IAS Gyan

Daily News Analysis


3rd July, 2023 Economy

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Context: The Union finance ministry announced that the gross GST revenue collected in June 2023 was Rs 1,61,497 crore, which is 12% higher than in June 2022.


  • The gross GST revenue consists of;
    • Rs 31,013 crore of CGST
    • Rs 38,292 crore of SGST
    • Rs 80,292 crore of IGST (including Rs 39,035 crore collected on import of goods)
    • Rs 11,900 crore of cess (including Rs 1,028 crore collected on import of goods).
  • This is the fourth time that the gross GST collection has exceeded Rs 1.60 lakh crore

Reasons for the Increase in GST Revenue

Improvement in economic activity

  • One of the main reasons for the increase in GST revenue is the improvement in economic activity and consumption demand as the vaccination drive has picked up pace and restrictions have been eased.
  • According to the Ministry of Finance, the GST revenues for June 2023 are 12% higher than the GST revenues in the same month last year, which indicates a recovery from the impact of the second wave of COVID-19.
  • The GST revenues for June 2023 are higher than the average of GST revenues in the last three months, which shows a positive trend in growth.

Enhanced compliance

  • Another reason for the increase in GST revenue is the enhanced compliance and anti-evasion measures taken by the government.
  • The government has introduced several reforms such as e-invoicing, e-way bills, Aadhaar authentication, data analytics, and artificial intelligence to plug leakages and prevent tax evasion.
  • The government has also taken strict action against fake invoice frauds and bogus firms.

An increase in GST revenue is significant for several reasons

  • It reflects the resilience and robustness of the Indian economy, which has bounced back from the adverse effects of COVID-19.
  • It provides much-needed fiscal space for both the Centre and the States to meet their expenditure commitments and support economic recovery.
  • It enhances the credibility and stability of the GST system, which is one of the most ambitious and complex indirect tax reforms in India's history.

However, there is still scope for further improvement in the GST system to make it more efficient, equitable, and transparent.

Some of the areas that need attention are:

Simplification of GST rates and slabs

  • The current GST structure has multiple rates and slabs ranging from 0% to 28%, with several exemptions and cesses. This creates confusion, distortion, and litigation among taxpayers and tax authorities.
  • The rationalization of GST rates and slabs would reduce compliance costs, improve tax buoyancy, and eliminate classification disputes.

Harmonization of GST laws and procedures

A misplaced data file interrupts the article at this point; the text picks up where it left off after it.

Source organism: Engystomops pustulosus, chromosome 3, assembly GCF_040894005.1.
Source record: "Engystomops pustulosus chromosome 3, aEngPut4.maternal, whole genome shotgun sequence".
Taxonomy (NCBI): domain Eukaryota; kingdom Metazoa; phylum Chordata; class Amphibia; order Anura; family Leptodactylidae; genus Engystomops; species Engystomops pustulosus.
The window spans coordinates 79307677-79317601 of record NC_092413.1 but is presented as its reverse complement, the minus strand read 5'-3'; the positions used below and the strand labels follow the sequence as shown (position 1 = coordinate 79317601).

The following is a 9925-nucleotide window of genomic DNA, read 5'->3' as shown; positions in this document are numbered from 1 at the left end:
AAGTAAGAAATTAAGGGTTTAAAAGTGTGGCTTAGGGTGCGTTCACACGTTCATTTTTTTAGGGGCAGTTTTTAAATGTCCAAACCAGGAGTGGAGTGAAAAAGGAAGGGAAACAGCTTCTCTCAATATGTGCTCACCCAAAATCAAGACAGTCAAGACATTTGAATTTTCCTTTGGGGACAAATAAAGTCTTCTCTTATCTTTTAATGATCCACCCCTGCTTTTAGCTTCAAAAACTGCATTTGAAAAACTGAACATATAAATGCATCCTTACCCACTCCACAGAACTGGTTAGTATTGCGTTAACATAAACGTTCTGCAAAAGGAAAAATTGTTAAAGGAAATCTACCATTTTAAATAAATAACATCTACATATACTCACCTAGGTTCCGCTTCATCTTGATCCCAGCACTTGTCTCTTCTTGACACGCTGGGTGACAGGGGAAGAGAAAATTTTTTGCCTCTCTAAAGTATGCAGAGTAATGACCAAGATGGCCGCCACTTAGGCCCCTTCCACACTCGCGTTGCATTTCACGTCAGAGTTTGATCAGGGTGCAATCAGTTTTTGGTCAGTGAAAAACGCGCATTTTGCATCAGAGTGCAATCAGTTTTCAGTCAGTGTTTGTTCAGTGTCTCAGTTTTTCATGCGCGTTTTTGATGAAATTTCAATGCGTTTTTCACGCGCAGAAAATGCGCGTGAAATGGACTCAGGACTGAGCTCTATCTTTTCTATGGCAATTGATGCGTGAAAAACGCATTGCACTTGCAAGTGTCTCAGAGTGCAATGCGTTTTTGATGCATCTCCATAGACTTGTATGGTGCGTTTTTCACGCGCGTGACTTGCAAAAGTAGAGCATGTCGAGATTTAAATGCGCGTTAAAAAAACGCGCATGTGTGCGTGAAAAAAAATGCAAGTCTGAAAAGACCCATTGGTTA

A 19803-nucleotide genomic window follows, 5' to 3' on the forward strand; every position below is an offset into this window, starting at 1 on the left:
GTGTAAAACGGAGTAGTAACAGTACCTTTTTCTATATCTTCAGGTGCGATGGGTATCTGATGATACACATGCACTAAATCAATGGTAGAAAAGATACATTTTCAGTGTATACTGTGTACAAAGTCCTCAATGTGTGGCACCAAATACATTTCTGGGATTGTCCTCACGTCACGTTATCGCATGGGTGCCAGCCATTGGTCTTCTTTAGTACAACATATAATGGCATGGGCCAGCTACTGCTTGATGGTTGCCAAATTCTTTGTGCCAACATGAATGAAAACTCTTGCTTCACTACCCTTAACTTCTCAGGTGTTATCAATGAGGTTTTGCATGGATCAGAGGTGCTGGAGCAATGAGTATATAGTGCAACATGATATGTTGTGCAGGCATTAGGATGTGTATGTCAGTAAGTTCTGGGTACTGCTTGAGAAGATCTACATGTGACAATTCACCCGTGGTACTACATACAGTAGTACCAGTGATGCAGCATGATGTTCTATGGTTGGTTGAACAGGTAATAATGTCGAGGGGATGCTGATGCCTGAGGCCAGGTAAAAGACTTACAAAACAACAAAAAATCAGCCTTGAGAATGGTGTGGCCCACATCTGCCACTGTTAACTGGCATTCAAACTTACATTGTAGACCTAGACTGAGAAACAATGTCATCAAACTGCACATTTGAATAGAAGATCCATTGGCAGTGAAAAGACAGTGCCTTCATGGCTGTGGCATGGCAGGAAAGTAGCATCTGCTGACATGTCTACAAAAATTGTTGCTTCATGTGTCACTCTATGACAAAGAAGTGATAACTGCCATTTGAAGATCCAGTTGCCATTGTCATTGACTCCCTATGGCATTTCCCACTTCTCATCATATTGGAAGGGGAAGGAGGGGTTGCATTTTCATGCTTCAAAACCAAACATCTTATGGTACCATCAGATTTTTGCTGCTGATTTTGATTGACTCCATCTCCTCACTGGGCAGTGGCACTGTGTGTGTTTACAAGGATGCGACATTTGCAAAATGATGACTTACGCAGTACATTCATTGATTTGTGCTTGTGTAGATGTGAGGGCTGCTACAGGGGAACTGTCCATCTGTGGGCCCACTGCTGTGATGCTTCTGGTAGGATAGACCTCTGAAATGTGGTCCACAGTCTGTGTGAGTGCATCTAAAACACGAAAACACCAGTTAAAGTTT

• The current GST system has dual administration by both the Centre and the States, which leads to duplication, divergence, and complexity in GST laws and procedures.
  • A harmonization of GST laws and procedures would ensure uniformity, consistency, and ease of doing business across India.

Expansion of GST base

  • The current GST system excludes some key sectors such as petroleum products, alcohol, electricity, real estate, and health care from its ambit. This reduces the potential revenue from GST and creates cascading effects on other sectors.
  • An expansion of the GST base would broaden the tax base, increase revenue collections, and improve efficiency.

Strengthening of GST Council

  • The GST Council is a constitutional body that comprises representatives from both the Centre and the States. It is responsible for making decisions on all matters related to GST. The GST Council has played a vital role in ensuring consensus and cooperation among all stakeholders in implementing GST.
    • However, there have been instances of disagreements and delays in resolving contentious issues such as compensation to States, dispute resolution mechanism, and revenue-sharing formulas.
  • A strengthening of the GST Council would enhance its effectiveness, accountability, and responsiveness.


  • The increase in gross GST revenue is a welcome sign for India's economic recovery and fiscal health. However, it should not lead to complacency or overconfidence. There is still a need for constant vigilance, innovation, and reform to make GST a truly transformative tax system that benefits all stakeholders.

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GST: https://www.iasgyan.in/daily-current-affairs/gst-31


Q. Which of these is not a component of GST in India?

1. Central GST (CGST)

2. State GST (SGST)

3. Integrated GST (IGST)

4. Union GST (UGST)

How many of the above code is/are correct?

A) Only 1

B) Only 2

C) Only 3

D) All

Answer: C

Explanation: UGST is not a component of GST in India. The components of GST are CGST, SGST and IGST. CGST is collected by the central government, SGST by the state governments and IGST by the central government on inter-state supplies.